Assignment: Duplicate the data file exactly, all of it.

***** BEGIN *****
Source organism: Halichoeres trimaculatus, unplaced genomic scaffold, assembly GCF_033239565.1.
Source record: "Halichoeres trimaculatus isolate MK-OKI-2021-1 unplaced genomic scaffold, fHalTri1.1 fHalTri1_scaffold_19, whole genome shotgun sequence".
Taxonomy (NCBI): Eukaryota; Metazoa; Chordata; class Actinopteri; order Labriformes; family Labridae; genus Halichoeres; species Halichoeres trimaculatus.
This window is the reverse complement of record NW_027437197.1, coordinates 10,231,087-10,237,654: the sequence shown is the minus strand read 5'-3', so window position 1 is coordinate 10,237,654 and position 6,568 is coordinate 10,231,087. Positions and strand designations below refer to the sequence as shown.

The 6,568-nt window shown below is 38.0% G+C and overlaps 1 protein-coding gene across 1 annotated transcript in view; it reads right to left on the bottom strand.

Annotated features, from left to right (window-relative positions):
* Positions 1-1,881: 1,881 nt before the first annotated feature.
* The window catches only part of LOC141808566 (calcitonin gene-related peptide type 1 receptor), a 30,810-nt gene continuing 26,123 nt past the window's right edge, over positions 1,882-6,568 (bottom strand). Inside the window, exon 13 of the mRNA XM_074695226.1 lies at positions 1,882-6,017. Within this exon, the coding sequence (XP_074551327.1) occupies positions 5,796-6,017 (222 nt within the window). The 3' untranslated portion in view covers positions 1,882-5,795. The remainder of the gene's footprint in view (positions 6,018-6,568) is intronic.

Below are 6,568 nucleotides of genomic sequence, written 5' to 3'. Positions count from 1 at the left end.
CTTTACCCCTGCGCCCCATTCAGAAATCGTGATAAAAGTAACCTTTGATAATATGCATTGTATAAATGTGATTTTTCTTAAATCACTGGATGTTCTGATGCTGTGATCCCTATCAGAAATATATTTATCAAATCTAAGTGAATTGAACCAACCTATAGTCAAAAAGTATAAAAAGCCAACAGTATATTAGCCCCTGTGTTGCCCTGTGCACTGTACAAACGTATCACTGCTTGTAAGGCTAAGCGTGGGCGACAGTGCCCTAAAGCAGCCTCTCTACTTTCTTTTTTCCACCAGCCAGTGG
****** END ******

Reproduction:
Source organism: Halichoeres trimaculatus, unplaced genomic scaffold, assembly GCF_033239565.1.
Source record: "Halichoeres trimaculatus isolate MK-OKI-2021-1 unplaced genomic scaffold, fHalTri1.1 fHalTri1_scaffold_19, whole genome shotgun sequence".
Taxonomy (NCBI): Eukaryota; Metazoa; Chordata; class Actinopteri; order Labriformes; family Labridae; genus Halichoeres; species Halichoeres trimaculatus.
This window is the reverse complement of record NW_027437197.1, coordinates 10,231,087-10,237,654: the sequence shown is the minus strand read 5'-3', so window position 1 is coordinate 10,237,654 and position 6,568 is coordinate 10,231,087. Positions and strand designations below refer to the sequence as shown.

The 6,568-nt window shown below is 38.0% G+C and overlaps 1 protein-coding gene across 1 annotated transcript in view; it reads right to left on the bottom strand.

Annotated features, from left to right (window-relative positions):
* Positions 1-1,881: 1,881 nt before the first annotated feature.
* The window catches only part of LOC141808566 (calcitonin gene-related peptide type 1 receptor), a 30,810-nt gene continuing 26,123 nt past the window's right edge, over positions 1,882-6,568 (bottom strand). Inside the window, exon 13 of the mRNA XM_074695226.1 lies at positions 1,882-6,017. Within this exon, the coding sequence (XP_074551327.1) occupies positions 5,796-6,017 (222 nt within the window). The 3' untranslated portion in view covers positions 1,882-5,795. The remainder of the gene's footprint in view (positions 6,018-6,568) is intronic.

Below are 6,568 nucleotides of genomic sequence, written 5' to 3'. Positions count from 1 at the left end.
CTTTACCCCTGCGCCCCATTCAGAAATCGTGATAAAAGTAACCTTTGATAATATGCATTGTATAAATGTGATTTTTCTTAAATCACTGGATGTTCTGATGCTGTGATCCCTATCAGAAATATATTTATCAAATCTAAGTGAATTGAACCAACCTATAGTCAAAAAGTATAAAAAGCCAACAGTATATTAGCCCCTGTGTTGCCCTGTGCACTGTACAAACGTATCACTGCTTGTAAGGCTAAGCGTGGGCGACAGTGCCCTAAAGCAGCCTCTCTACTTTCTTTTTTCCACCAGCCAGTGG